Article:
Also, for the last few days I have been monitoring the voltage coming into the house. The lowest has been 232v and the highest 259v. Assuming my little Digitech QM1523 is reasonably accurate are these voltages something to worry about? I contacted the manufacturer of step down transformers and they suggested that maybe a voltage regulator might be better for me? Can someone advise me please.
Reggie
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Old 7th August 2013, 03:42 PM   #888
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It's best to mount the Regulator modules close to the tube sockets. This is only a noise pickup consideration; the Regulators are stable with any cable length.

But since the Filament trasformer winding is already in the TRAM, and the Regulators are very small, it should be possible to mount them internally. If not, the performance might be degraded a little but if this saves you cost.... you must decide the balance of values!

One thing to avoid for sure: please don't mount the rectifier/capacitors far from the trafo. This will cause radiated noise from the rectifier to get everywhere.

259V is a definite challenge for a 220V specified trafo. May even get some saturation. The internal temperature of the TRAM is most important - why not measure it. A thermocouple DMM or IR gun-type will be perfect to measure.

The neighbourhood of any electrolytic caps should not exceed 70 deg C (preferaby 50).
The power tube glass should nowhere exceed about 175 deg C.
The power trafo should be restricted to 70 deg C.

If any of these are exceeded, a fan or other cooling improvement is needed.
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Old 8th August 2013, 06:22 AM   #889
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Hi Guys,
I am getting into the TRAM game and have ordered Rod regs, Desmo, what value and voltage Alexanders and Deulands are you using. I intend to use a higher rated transformer to try and avoid some of the heat issues experienced.

Any advice on a ground up and custom FCUPS build would be greatly appreciated.
Perhaps we could get our own upgraded FCUPS boards made?

I will probably go down the TJ 2A3 road.Thank you for your time and help.
Let the journey begin.

Cheers
Greg
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Last edited by PixelPlay; 8th August 2013 at 06:40 AM.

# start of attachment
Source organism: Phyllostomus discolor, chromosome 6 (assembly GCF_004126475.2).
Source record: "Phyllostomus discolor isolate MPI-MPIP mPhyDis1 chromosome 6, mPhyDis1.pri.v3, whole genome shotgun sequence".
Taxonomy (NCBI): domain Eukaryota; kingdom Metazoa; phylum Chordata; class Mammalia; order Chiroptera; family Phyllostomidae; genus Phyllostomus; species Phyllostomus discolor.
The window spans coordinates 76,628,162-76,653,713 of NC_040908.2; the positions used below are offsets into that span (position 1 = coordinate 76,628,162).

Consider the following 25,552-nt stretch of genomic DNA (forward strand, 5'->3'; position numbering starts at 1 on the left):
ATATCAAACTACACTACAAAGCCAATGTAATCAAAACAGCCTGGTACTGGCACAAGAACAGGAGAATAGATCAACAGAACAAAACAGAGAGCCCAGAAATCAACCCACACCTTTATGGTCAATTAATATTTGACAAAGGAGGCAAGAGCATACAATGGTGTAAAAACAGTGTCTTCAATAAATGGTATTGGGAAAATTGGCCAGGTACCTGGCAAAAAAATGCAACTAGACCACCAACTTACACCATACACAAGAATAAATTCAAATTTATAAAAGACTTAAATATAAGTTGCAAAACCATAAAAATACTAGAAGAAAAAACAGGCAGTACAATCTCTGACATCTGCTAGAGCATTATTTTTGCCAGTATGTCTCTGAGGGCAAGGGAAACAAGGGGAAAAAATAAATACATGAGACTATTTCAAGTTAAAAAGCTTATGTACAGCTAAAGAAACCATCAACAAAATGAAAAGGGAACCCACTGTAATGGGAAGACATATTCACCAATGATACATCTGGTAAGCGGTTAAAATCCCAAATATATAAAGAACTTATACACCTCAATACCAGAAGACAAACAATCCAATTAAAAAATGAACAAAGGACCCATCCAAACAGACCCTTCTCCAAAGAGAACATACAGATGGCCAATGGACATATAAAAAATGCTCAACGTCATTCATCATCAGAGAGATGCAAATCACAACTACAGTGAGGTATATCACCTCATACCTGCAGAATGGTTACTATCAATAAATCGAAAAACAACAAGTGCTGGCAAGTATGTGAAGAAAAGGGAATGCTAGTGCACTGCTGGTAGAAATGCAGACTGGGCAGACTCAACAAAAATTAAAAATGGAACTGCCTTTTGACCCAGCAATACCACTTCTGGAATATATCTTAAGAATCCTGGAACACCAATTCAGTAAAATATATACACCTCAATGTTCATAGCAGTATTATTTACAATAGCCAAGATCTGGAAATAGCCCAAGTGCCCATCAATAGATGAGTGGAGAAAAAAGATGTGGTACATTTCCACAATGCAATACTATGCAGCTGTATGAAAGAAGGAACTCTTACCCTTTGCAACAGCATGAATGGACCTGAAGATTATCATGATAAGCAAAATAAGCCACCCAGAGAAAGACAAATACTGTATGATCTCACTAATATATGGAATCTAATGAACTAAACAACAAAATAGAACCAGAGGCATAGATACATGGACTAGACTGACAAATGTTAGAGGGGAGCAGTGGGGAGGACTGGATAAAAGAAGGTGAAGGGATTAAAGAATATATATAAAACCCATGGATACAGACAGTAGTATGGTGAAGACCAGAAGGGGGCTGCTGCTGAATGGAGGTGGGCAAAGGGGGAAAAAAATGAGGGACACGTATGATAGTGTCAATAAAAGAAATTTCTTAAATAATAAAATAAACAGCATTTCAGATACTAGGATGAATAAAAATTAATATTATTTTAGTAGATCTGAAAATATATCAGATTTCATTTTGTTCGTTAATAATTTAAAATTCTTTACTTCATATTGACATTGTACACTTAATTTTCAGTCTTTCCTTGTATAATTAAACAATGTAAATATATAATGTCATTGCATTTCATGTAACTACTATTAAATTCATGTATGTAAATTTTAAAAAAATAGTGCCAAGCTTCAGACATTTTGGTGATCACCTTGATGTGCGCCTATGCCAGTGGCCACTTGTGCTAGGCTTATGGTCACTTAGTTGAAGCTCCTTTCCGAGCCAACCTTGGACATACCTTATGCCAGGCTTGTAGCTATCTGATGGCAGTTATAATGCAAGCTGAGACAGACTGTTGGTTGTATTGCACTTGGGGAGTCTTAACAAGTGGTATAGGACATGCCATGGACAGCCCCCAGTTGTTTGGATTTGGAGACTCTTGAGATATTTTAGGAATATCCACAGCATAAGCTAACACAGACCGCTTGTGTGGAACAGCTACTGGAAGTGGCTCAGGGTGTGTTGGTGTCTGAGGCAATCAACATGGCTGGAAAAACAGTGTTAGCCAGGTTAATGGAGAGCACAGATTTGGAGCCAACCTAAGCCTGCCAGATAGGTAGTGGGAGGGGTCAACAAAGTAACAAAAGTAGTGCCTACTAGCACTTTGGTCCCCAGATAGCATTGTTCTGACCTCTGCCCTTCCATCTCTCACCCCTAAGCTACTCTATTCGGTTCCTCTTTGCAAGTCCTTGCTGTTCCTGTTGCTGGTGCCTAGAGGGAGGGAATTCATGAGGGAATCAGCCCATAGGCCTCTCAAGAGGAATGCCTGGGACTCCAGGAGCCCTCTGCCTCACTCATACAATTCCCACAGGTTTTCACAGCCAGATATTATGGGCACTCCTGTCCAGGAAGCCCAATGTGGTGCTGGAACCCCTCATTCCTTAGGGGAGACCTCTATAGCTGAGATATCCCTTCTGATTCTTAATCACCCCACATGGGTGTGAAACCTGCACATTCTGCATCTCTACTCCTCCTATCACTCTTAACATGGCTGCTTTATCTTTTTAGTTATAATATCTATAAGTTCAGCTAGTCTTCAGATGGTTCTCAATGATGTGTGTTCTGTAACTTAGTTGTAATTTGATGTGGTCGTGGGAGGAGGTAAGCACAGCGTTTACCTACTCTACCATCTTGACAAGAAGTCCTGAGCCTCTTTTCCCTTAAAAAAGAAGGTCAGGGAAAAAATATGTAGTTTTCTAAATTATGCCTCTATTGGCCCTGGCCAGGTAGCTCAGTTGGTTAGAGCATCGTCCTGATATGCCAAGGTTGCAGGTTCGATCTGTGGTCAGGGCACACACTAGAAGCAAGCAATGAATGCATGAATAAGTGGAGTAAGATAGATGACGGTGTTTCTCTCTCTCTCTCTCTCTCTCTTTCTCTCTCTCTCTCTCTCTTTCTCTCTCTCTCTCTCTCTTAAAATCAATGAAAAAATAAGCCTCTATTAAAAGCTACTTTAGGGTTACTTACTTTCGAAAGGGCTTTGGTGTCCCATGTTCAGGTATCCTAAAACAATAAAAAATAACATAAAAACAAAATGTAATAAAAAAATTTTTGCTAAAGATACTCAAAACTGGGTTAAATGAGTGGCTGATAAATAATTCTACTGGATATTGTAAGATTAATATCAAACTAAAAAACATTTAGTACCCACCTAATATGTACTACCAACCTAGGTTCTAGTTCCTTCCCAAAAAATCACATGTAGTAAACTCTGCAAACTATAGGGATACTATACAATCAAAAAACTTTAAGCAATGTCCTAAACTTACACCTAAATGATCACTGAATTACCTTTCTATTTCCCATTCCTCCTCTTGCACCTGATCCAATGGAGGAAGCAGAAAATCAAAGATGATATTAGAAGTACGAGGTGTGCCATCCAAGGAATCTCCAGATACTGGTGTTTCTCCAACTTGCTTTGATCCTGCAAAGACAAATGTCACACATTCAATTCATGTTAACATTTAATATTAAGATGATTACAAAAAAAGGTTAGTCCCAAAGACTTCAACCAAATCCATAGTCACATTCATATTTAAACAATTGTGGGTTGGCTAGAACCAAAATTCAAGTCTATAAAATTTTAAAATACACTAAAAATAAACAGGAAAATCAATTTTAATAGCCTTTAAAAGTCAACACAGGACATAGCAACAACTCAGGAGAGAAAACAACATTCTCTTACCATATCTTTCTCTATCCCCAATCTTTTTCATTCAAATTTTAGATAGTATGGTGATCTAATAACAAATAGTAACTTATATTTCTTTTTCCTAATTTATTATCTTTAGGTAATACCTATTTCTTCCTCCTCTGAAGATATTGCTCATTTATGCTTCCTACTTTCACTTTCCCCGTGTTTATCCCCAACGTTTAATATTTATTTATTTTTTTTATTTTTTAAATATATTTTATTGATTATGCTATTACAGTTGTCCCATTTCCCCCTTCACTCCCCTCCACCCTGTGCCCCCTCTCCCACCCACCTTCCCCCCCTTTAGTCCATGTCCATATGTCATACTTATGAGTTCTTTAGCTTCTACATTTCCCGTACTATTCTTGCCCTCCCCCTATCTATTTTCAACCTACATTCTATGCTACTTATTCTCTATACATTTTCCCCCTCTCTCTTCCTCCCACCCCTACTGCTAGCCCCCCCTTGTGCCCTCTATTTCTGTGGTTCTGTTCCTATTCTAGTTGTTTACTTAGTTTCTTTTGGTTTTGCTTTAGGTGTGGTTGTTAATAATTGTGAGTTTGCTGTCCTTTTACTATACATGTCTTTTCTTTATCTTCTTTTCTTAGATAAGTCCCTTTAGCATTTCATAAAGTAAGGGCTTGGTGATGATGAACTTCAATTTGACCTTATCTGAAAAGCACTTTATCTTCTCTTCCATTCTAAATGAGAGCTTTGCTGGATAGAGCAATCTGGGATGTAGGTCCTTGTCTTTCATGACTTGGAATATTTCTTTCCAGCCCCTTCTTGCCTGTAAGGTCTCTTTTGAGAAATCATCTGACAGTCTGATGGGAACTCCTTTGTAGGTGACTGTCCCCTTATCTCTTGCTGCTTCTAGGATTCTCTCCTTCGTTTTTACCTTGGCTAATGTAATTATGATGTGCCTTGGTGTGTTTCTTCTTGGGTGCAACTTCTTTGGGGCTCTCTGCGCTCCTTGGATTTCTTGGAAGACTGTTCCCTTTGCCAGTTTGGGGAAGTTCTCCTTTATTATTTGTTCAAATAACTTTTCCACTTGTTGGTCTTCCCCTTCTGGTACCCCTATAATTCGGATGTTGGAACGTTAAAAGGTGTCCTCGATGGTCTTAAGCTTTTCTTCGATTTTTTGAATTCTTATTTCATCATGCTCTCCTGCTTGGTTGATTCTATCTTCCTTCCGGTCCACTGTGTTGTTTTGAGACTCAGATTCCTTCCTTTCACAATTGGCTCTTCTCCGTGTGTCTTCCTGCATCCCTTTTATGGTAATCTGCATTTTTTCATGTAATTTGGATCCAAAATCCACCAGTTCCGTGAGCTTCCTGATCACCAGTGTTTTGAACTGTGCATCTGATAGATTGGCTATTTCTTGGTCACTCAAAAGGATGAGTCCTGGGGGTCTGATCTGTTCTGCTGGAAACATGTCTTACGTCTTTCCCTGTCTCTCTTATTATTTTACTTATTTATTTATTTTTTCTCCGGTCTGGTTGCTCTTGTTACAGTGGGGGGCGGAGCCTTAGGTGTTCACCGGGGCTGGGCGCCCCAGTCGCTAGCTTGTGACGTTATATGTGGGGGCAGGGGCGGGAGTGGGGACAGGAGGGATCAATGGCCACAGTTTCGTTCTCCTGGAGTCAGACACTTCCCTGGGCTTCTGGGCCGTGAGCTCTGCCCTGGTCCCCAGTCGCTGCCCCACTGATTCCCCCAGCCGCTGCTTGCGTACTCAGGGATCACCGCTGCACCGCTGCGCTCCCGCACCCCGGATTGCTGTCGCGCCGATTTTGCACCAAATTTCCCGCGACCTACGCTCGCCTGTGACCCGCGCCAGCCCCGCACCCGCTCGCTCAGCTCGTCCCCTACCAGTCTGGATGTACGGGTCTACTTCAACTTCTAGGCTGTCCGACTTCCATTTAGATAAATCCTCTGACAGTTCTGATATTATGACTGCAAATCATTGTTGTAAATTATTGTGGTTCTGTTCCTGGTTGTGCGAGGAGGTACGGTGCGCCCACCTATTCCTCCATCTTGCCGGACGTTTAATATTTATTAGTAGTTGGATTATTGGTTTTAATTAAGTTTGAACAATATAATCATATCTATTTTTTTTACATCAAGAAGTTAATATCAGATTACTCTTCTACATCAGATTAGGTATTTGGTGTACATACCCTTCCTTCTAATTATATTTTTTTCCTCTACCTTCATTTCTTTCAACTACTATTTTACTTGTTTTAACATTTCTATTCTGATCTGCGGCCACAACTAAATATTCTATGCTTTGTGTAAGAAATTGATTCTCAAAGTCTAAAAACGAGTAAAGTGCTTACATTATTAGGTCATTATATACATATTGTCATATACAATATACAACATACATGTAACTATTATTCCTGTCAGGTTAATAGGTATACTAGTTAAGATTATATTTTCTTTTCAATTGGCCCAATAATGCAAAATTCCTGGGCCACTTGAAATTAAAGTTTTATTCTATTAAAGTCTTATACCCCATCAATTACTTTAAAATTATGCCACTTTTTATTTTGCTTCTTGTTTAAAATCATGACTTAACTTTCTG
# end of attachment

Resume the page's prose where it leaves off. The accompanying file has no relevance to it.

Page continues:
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Old 8th August 2013, 07:10 AM   #890
Desmo is offline Desmo  Denmark
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First: There is no heat issue with the transformer. It performes well within specs and is placed on top of the chassis so there is plenty of air/cooling. On a hot summer day it get's warm to the thouch - nothing more. Using a larger transformer changes little to nothing.......

(If there is one thing that I could wish for in the discussions on this preamp is that all those ''heat issues'' and ''melt down fears'' would stop). Again: Consider the Tram II as a small Class A power amp, it get's hot as a Class A amp, because it is a Class A amp. Class A amps can run for 20 or 30 years before electrolytics in the power supply are dry. This is the normal ''problem'' with a hot chassis. And since the power supply in the Tram II is all made up of polypropylene caps, there is not even caps to dry out.

So if you can't accept to have a Class A power amp as your preamp = buy another preamp, that is much better than to tear the construction apart and making all kinds of solutions to make it run cold. It will never run cold, it uses 120W and every one of them ends up as dissapated heat. Nearly every preamp on the planet uses much less power than the 120W that the Tram II uses. Meaning = nearly every preamp on the planet runs colder.

My Duelund CAST input caps are 100nF and I believe they are 200V (look back in the thread to find pics if you need the voltage rating).